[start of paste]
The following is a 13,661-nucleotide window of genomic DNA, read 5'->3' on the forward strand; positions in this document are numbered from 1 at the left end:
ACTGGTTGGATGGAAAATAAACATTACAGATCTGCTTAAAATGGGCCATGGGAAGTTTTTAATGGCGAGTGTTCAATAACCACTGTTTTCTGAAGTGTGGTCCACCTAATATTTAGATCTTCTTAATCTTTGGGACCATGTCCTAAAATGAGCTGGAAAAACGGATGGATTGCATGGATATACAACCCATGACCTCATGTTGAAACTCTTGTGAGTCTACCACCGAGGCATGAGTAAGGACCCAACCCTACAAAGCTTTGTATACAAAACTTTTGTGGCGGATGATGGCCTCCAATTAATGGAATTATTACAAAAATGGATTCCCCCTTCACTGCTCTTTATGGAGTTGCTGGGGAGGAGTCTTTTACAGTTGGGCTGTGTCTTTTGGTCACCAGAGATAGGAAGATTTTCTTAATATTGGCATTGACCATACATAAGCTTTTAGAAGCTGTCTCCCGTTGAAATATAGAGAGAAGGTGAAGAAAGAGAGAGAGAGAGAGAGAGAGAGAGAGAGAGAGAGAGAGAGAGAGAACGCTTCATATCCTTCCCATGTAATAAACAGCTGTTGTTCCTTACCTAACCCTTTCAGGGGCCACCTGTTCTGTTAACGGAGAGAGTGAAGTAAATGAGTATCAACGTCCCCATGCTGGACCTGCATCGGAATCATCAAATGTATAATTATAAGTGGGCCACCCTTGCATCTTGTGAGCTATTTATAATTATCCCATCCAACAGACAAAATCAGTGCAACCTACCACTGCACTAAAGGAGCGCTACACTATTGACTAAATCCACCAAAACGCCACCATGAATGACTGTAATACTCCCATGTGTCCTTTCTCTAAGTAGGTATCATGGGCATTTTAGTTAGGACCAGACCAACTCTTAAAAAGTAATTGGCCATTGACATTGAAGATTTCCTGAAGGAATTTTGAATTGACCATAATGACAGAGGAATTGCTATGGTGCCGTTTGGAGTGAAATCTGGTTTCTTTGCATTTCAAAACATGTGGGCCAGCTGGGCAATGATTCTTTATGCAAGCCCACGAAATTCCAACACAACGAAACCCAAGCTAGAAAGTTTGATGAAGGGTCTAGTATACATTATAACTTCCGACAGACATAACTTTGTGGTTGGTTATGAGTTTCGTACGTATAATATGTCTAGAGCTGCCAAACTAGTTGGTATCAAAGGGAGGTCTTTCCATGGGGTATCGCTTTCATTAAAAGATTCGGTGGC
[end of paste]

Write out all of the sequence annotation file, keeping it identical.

The following is a 13,661-nucleotide window of genomic DNA, read 5'->3' on the forward strand; positions in this document are numbered from 1 at the left end:
ACTGGTTGGATGGAAAATAAACATTACAGATCTGCTTAAAATGGGCCATGGGAAGTTTTTAATGGCGAGTGTTCAATAACCACTGTTTTCTGAAGTGTGGTCCACCTAATATTTAGATCTTCTTAATCTTTGGGACCATGTCCTAAAATGAGCTGGAAAAACGGATGGATTGCATGGATATACAACCCATGACCTCATGTTGAAACTCTTGTGAGTCTACCACCGAGGCATGAGTAAGGACCCAACCCTACAAAGCTTTGTATACAAAACTTTTGTGGCGGATGATGGCCTCCAATTAATGGAATTATTACAAAAATGGATTCCCCCTTCACTGCTCTTTATGGAGTTGCTGGGGAGGAGTCTTTTACAGTTGGGCTGTGTCTTTTGGTCACCAGAGATAGGAAGATTTTCTTAATATTGGCATTGACCATACATAAGCTTTTAGAAGCTGTCTCCCGTTGAAATATAGAGAGAAGGTGAAGAAAGAGAGAGAGAGAGAGAGAGAGAGAGAGAGAGAGAGAGAGAGAGAGAACGCTTCATATCCTTCCCATGTAATAAACAGCTGTTGTTCCTTACCTAACCCTTTCAGGGGCCACCTGTTCTGTTAACGGAGAGAGTGAAGTAAATGAGTATCAACGTCCCCATGCTGGACCTGCATCGGAATCATCAAATGTATAATTATAAGTGGGCCACCCTTGCATCTTGTGAGCTATTTATAATTATCCCATCCAACAGACAAAATCAGTGCAACCTACCACTGCACTAAAGGAGCGCTACACTATTGACTAAATCCACCAAAACGCCACCATGAATGACTGTAATACTCCCATGTGTCCTTTCTCTAAGTAGGTATCATGGGCATTTTAGTTAGGACCAGACCAACTCTTAAAAAGTAATTGGCCATTGACATTGAAGATTTCCTGAAGGAATTTTGAATTGACCATAATGACAGAGGAATTGCTATGGTGCCGTTTGGAGTGAAATCTGGTTTCTTTGCATTTCAAAACATGTGGGCCAGCTGGGCAATGATTCTTTATGCAAGCCCACGAAATTCCAACACAACGAAACCCAAGCTAGAAAGTTTGATGAAGGGTCTAGTATACATTATAACTTCCGACAGACATAACTTTGTGGTTGGTTATGAGTTTCGTACGTATAATATGTCTAGAGCTGCCAAACTAGTTGGTATCAAAGGGAGGTCTTTCCATGGGGTATCGCTTTCATTAAAAGATTCGGTGGC